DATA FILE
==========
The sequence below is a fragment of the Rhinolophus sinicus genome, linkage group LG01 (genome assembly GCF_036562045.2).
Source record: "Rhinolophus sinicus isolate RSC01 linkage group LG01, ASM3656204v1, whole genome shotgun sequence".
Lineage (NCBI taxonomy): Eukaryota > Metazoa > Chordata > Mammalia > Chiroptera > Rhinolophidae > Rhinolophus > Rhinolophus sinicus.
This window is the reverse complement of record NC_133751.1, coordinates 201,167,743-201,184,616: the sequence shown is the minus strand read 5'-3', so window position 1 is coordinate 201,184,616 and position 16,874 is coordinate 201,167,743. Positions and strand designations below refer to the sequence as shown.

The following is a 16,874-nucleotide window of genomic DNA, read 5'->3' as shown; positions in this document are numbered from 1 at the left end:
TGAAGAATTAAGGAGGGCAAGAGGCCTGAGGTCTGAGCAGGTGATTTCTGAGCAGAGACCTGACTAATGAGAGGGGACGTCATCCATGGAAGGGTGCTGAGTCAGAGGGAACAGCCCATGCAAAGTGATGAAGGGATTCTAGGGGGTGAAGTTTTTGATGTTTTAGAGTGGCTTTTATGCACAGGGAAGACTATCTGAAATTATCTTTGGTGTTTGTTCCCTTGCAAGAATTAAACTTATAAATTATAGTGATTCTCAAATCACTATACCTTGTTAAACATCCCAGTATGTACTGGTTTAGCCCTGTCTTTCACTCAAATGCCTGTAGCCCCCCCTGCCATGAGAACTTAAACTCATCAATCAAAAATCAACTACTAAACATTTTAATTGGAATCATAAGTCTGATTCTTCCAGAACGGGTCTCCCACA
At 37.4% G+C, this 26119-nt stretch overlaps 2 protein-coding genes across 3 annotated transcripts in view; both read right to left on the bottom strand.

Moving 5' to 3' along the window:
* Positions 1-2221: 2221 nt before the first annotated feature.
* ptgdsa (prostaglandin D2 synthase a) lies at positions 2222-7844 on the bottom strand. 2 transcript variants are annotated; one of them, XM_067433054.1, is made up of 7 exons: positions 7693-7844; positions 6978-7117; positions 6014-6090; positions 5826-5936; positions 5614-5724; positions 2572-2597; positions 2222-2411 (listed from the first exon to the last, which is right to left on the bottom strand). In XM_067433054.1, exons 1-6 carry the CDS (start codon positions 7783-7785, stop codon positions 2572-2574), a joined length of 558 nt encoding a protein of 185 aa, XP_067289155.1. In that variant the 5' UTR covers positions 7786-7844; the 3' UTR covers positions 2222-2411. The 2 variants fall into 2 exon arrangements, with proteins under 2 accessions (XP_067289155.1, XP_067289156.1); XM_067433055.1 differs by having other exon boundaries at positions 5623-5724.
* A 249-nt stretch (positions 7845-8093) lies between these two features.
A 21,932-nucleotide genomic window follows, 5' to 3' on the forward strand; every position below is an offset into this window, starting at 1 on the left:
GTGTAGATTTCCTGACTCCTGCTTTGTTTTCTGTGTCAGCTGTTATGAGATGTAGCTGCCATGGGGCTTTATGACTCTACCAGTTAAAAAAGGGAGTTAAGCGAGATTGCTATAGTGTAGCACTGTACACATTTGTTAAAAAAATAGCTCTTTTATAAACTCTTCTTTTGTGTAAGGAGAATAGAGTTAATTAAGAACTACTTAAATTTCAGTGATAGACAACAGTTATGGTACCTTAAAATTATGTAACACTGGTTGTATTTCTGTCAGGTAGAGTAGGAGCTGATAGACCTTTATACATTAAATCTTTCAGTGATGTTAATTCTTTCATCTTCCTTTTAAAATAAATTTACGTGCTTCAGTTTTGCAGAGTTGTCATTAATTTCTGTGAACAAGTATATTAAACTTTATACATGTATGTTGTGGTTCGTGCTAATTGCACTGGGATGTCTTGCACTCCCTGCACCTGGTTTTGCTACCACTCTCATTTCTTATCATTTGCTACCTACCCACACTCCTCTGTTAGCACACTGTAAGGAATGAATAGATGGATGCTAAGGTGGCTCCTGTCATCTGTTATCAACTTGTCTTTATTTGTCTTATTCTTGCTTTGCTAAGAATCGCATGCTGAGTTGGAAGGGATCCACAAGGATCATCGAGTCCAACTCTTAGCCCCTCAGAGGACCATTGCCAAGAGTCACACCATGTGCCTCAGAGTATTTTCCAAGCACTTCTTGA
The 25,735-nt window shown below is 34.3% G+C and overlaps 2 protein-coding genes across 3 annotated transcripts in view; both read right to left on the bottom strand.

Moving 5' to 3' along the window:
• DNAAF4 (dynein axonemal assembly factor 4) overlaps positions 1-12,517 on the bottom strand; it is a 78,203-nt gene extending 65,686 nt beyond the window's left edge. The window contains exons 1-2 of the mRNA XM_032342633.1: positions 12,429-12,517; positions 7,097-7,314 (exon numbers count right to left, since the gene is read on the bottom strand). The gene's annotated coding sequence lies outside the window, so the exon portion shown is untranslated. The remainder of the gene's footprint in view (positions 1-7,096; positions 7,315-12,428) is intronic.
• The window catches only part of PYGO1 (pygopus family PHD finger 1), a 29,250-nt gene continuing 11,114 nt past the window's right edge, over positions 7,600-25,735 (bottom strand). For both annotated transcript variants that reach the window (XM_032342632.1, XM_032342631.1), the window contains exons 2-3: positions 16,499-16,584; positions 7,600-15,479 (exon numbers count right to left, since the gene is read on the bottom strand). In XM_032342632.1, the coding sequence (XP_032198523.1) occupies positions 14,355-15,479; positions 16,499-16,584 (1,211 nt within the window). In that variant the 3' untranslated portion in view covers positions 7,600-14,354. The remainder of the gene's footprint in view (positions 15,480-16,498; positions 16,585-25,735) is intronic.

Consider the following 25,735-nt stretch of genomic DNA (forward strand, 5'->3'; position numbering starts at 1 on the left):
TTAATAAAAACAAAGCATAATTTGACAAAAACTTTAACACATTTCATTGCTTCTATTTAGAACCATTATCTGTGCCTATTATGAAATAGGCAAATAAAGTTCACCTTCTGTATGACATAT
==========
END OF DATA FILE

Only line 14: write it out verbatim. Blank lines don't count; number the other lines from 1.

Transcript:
The 25,735-nt window shown below is 34.3% G+C and overlaps 2 protein-coding genes across 3 annotated transcripts in view; both read right to left on the bottom strand.